- twin long-range, high-sensitivity shotgun microphones
                                              - cabin microphone ¾" code-numbered video-system
                                              - three TV-monitors
                                              - wide-band scanner
                                              - computer-databank links
                                              - whisper-mode for silent flight, etc.

                                              Remember it? Of course - the Blue Thunder!

                                              More photos here


                                              • #84
                                                It's time for magic



                                                • #85
                                                  Originally posted by Zishelix View Post
                                                  It's time for magic
                                                  Lol! What was all that about then?

                                                  Regarding Blue Thunder (and as you probably know) much of the filming was done on location at the LAPD's Air Support Unit home on the roof of the Piper Technical Center which is located to the northeast of the central business district of Los Angeles.

                                                  A friend of mine was the LAPD's chief check and training pilot in the 1980's and I have been fortunate enough to have flown with the ASU from the heliport a total of three times, twice during day-time sorties and once at night.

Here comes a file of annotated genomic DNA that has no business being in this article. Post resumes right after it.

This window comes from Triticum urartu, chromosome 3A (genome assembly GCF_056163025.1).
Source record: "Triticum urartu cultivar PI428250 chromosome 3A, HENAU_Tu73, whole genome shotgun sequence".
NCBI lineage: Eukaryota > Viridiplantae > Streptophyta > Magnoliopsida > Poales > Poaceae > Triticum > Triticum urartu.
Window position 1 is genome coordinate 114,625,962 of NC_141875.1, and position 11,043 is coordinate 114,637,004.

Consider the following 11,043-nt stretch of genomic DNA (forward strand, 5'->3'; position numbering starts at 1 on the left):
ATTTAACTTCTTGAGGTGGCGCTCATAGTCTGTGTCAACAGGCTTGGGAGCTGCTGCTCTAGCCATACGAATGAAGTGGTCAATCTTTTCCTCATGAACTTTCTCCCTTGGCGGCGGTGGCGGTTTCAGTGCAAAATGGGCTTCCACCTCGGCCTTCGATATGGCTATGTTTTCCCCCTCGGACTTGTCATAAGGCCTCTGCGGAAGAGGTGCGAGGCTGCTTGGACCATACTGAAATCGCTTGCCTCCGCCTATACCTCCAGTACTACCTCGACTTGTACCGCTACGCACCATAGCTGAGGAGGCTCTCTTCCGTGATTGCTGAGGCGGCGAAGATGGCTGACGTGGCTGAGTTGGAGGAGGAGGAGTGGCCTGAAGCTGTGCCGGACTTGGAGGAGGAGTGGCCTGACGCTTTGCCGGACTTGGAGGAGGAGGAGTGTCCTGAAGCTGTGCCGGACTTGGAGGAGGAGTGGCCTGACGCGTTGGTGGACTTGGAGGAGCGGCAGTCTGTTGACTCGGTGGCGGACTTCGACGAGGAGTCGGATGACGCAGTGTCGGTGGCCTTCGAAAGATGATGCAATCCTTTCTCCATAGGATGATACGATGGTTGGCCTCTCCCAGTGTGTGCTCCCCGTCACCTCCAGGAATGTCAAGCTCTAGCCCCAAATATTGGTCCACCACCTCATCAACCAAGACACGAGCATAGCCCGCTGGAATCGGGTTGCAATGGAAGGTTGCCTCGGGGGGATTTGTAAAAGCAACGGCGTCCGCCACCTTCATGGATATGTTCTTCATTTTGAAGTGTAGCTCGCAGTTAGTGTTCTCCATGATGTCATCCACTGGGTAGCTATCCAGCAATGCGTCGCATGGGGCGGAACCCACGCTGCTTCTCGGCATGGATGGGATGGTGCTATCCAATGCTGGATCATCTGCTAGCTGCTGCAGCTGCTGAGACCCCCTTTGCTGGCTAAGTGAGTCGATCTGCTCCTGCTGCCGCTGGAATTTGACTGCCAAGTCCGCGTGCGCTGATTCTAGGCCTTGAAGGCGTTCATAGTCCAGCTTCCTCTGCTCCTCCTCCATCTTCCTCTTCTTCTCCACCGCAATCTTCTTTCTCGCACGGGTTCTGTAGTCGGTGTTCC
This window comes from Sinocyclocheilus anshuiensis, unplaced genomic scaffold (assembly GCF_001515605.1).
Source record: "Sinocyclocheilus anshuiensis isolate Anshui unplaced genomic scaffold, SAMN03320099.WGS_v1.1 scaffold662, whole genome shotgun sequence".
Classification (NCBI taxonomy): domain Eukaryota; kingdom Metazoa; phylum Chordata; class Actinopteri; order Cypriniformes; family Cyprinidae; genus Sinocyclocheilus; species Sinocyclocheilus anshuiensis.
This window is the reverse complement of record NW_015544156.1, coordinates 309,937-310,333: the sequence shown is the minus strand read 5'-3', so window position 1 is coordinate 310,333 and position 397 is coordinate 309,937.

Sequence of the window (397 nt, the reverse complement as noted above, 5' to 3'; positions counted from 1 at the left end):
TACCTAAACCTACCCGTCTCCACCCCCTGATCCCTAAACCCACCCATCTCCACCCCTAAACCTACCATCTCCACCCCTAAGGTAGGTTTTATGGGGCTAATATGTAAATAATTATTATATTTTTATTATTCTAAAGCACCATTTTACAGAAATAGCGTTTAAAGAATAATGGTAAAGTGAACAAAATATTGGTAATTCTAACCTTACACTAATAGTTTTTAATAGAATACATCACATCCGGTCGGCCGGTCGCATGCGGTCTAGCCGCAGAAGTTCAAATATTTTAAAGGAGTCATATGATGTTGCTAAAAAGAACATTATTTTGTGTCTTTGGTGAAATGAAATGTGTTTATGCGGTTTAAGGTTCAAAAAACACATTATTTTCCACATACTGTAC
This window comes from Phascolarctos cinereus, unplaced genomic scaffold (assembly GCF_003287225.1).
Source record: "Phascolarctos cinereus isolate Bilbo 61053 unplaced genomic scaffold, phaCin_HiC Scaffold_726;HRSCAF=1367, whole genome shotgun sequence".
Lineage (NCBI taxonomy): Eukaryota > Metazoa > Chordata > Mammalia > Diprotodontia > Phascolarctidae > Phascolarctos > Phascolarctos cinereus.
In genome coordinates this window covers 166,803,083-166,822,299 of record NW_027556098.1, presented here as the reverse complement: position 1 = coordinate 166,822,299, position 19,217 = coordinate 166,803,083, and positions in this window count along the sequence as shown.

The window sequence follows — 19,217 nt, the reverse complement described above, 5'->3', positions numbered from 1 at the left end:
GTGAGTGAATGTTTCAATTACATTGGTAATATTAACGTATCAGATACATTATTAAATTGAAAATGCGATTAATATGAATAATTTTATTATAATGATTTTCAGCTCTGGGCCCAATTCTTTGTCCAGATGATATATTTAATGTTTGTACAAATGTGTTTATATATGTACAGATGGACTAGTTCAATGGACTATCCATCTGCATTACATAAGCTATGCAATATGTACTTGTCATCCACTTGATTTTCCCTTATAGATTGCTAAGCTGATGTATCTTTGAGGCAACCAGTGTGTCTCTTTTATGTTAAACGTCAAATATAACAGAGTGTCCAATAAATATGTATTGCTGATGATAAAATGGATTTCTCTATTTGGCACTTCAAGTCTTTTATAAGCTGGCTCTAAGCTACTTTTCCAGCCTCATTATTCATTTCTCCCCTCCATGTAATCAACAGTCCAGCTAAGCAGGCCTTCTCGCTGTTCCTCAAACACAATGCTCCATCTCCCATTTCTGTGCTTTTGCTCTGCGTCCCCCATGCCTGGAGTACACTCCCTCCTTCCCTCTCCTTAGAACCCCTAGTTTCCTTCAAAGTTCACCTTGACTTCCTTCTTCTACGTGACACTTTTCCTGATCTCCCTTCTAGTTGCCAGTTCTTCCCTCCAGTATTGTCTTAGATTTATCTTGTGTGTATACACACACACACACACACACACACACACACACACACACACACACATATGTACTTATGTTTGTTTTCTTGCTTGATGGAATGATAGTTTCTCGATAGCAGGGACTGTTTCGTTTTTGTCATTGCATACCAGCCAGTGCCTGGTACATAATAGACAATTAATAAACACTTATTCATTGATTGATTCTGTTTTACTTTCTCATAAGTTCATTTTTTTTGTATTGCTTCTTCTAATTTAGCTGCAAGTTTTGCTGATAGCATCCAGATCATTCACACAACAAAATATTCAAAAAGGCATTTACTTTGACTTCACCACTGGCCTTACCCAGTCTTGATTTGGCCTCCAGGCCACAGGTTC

In those days (when the heliport had just been constructed) the roof was a sea of blue and white Jet Rangers!

                                                  The LAPD's Hooper Heliport

                                                  Do I take it from your earlier post that Rene Mouille was the 'father of the fenstron'?


                                                  • #86
                                                    Actually it's a mock-up (although the section was taken from the production line) used for the Gazelle's cabin interior arrangement

                                                    Re LAPD's ASU home: What a great place to spend a day or two!

                                                    Correct, we can say Mr. Mouille invented the fenestron.


                                                    • #87
                                                      One of the things debuted in Blue Thunder was the aerobatic nature of the heavily modified Gaz, but .. people have been demonstrating the aircraft's 'aerobaticness' for years!

                                                      An RAF HT3 Training Gazelle 'exercising'


                                                      • #88

                                                        ... pity the cameraman was so amateur


                                                        • #89

                                                          SA341G Gazelle F-GKIB at Lognes Emerainville Airport, France, on 17th June 1991 (Photo: Don Hewins)


                                                          • #90
                                                            No1008 was delivered to Yugoslavia back in 1972 and as YU-HBA used for VIP transport. Sold in France during 1990 and w/o in accident 4/97. Main parts used to built a "home made SA.341GC" I-PJCG c/n 001 (which was destroyed in March 2002 and re-built as I-PNIC c/n 002)

                                                            Quite a history of accidents, huh.